A rising need arose to assist incoming UMN heritage Somali speakers determine their course placement in the Somali language sequence. To address this need, the Language Testing Program, Language Center, and African American and African Studies Department collaborated to create the Somali Entrance Placement Test (EPT). The Somali EPT is a course placement test designed to assess a student's current proficiency in Standard Somali and place them into the appropriate course based on their abilities. The Somali EPT was created using Qualtrics and is delivered through the existing Language Testing Program’s administrative website. The test includes two main sections. Students who score sufficiently high on the first section continue to the second section, resulting in a shorter test for some students. Course placement is determined by a student’s first section score. In this presentation, we will expand on the motivation for this instrument’s creation. We will describe the instrument itself: the scoring system, the automated cut-off functionality, and will briefly demonstrate the student-facing experience. We will also discuss how students are intended to incorporate their results in their course registration and language learning processes.


Session 12  2:15 CST (15 min)

12A. Leveraging technology to enhance reflection in L2 writing classes 

Ella Alhudithi (Iowa State University)

Research on L2 writing has shown self-reflection to be vital in empowering learners to voice interests, articulate discoveries, retain learning, transfer knowledge, and share improvements. Yet, the majority of reflection opportunities offered to learners are geared towards traditional, one-way communication (e.g., a three-paragraph essay to be read by a teacher). An approach that can leverage such opportunities is communication-based technology (e.g., Padlet and Flipgrid). Integration of such technologies can empower learners with opportunities to (1) engage in two-way communication (posting, commenting, liking, polling), (2) develop a sense of shared purpose and belonging, (3) experience a lively environment for connections and improvements, and (4) use multimodal resources (audio, motion, image, text). This session provides detailed descriptions and examples of how such technologies leverage L2 reflection writing. The first part of the session offers an overview of reflective elements of writing, the second demonstrates a reflection writing activity using communication-based technologies, and the third discusses the affordances these technologies offer to L2 writing classes. The attendees will leave the session with tips and resources on how to adapt such reflection environments to their teaching contexts.

12B. Phonology, Fluency, and Perception - using praat in the language classroom 

Macy Maas and Azul Trejo Zetina (University of Iowa)

Two of the most commonly difficult areas of improvement for second language learners are perception and pronunciation. Repetition, exposure to authentic input, and articulatory exercises are a few ways in which these issues have been traditionally addressed in the language classroom. Merging linguistic tools, such as the phonological analysis software Praat, we can implement a new way of understanding, visualizing, and addressing second language learners’ perception and pronunciation in the target language. This presentation proposes a sample lesson plan that incorporates basic phonological instruction of the resilabification process in casual spoken Spanish along with listening, writing, and oral production activities to pair with Praat.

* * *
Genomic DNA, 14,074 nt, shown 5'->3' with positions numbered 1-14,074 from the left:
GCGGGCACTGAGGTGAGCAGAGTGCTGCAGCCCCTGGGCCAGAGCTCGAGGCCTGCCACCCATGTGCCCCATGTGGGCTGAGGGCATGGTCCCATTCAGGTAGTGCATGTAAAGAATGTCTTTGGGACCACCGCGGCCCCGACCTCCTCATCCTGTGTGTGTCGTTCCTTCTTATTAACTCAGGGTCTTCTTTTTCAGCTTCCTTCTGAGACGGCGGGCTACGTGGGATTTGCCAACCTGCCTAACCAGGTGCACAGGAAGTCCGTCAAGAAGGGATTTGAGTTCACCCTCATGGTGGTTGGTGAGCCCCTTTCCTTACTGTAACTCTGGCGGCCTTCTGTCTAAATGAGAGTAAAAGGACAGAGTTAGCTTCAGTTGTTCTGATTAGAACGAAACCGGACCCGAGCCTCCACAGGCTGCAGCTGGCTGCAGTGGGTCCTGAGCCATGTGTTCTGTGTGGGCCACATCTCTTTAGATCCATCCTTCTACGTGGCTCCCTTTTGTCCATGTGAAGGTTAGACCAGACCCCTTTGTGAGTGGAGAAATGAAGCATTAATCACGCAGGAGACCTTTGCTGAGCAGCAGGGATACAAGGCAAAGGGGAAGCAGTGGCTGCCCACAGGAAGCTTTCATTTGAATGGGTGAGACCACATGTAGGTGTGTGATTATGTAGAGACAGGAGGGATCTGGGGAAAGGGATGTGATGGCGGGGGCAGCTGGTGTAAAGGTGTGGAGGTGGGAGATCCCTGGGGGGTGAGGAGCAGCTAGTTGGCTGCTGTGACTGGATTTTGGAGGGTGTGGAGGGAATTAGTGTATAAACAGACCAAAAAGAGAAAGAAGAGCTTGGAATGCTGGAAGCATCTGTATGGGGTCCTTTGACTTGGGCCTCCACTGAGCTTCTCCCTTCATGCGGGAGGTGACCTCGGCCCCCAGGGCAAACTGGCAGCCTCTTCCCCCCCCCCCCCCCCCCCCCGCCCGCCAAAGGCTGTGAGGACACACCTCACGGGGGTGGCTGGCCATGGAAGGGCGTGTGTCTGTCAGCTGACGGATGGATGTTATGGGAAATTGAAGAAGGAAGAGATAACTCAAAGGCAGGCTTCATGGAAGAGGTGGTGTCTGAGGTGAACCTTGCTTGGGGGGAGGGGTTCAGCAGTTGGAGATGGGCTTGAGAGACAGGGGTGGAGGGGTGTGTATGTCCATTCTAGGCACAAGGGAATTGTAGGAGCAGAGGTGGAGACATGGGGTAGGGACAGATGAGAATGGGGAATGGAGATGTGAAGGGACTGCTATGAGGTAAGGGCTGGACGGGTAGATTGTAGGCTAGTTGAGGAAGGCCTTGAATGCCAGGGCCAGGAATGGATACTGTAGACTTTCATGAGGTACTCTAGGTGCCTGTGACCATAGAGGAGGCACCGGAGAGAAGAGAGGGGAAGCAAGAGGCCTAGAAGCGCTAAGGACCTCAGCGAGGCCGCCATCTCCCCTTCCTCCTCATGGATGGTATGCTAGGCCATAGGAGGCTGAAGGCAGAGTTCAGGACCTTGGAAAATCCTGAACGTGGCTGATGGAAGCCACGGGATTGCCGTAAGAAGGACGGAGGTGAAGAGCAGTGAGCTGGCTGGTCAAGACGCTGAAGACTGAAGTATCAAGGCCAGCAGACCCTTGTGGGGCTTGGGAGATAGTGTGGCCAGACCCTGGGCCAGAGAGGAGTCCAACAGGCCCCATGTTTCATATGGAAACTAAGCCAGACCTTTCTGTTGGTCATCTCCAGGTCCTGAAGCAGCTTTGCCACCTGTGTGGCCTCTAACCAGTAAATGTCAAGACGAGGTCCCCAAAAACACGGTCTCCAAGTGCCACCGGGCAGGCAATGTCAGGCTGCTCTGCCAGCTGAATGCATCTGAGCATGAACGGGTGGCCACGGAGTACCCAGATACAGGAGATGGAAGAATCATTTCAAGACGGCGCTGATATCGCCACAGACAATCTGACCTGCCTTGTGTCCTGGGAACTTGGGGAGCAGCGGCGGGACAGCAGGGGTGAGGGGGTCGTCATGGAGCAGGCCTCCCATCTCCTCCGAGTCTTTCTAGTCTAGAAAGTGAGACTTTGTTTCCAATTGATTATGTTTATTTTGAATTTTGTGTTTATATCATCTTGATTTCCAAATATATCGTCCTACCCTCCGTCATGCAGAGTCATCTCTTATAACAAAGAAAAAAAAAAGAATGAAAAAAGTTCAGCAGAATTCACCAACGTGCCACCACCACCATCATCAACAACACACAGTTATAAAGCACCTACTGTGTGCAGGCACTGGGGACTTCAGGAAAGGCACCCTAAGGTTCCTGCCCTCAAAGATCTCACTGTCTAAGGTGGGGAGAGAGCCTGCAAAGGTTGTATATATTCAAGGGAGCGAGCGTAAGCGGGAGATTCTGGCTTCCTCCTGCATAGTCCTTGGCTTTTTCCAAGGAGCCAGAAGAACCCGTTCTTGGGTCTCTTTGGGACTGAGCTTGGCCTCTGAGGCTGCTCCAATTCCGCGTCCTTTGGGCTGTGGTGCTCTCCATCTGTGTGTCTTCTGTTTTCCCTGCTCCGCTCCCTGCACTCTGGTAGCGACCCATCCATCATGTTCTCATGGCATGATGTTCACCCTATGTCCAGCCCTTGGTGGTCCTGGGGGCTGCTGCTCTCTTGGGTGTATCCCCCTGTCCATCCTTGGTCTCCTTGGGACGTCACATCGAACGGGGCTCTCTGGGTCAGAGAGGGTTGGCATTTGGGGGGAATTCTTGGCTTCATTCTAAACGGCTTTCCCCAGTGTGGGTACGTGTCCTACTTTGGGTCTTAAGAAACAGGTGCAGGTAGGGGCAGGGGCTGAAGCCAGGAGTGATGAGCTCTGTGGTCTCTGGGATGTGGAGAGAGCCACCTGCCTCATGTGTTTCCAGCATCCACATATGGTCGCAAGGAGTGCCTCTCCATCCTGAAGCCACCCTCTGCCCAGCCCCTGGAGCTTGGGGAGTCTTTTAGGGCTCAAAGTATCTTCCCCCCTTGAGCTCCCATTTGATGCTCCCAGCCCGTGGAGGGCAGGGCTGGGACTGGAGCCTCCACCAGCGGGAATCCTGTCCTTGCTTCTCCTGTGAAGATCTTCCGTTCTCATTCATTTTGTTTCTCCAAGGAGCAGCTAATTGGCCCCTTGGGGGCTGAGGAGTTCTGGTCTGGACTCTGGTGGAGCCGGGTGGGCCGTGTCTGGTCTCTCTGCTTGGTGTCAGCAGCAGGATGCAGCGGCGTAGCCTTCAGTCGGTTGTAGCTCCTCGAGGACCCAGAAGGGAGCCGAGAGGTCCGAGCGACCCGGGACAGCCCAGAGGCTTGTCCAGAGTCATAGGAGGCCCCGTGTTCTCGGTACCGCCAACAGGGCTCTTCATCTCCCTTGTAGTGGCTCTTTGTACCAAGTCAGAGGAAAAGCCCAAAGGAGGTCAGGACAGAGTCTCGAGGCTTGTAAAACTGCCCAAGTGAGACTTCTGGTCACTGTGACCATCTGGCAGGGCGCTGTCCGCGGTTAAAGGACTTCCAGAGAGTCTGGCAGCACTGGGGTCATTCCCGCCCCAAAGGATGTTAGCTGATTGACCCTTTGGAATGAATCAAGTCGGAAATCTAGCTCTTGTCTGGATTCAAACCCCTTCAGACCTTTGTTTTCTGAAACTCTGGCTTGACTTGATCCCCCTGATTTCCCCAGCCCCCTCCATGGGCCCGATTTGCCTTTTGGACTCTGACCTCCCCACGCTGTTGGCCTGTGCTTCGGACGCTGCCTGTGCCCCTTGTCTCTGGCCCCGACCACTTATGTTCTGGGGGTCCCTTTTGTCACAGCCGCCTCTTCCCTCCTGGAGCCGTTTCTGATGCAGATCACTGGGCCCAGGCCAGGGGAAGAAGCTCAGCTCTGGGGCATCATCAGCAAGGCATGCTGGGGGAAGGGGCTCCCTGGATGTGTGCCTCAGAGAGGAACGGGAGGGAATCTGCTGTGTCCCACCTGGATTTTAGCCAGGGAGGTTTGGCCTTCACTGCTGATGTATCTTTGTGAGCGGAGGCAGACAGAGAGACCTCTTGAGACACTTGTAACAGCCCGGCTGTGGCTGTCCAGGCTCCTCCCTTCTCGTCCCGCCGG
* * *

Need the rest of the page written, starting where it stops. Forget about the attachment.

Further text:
12C. Using Mango Languages in self-instructed language courses 

Anastasia Izmaylova (Grinnell College)

Numerous colleges and universities across the United States have been implementing self-instructed language learning programs as a way to support students interested in less commonly taught languages. While there is some variety in the ways these programs are structured, many of them share similar characteristics, such as a common syllabus for students to follow, practice sessions with native speakers, and accountability. In this session, presenter will discuss the self-instructed language program at Grinnell College and its use of Mango Languages, an online language learning platform, as a primary text for students in the beginning levels. Presenter will describe different functions and tools of Mango Languages, demonstrating the benefits and drawbacks in the context of a self-instructed, peer-tutored language program. Presenter will also discuss students’ attitudes toward the platform, as well as their language learning outcomes as measured by the computer version of the Oral Proficiency Interview.


Session 13  2:45 CST (30 min)

13A. Ideas for Asynchronous Language Learning 

Maria Slusarek (University of Iowa)
Asynchronous instruction does not require the simultaneous participation of students and instructors. Researchers and educators continue to question how to approach language learning within the asynchronous modality. This presentation provides an overview of effective models for asynchronous language learning based on the presenter's seven years of online teaching experience in higher education. Audience members of all teaching modalities will leave the presentation with ideas and strategies about course structure, teacher presence, student investment, multiple types of interaction, and alternatives to discussion boards.

13B. Rewriting a story –  COVID edition 

Kazue Kurokawa (New York University)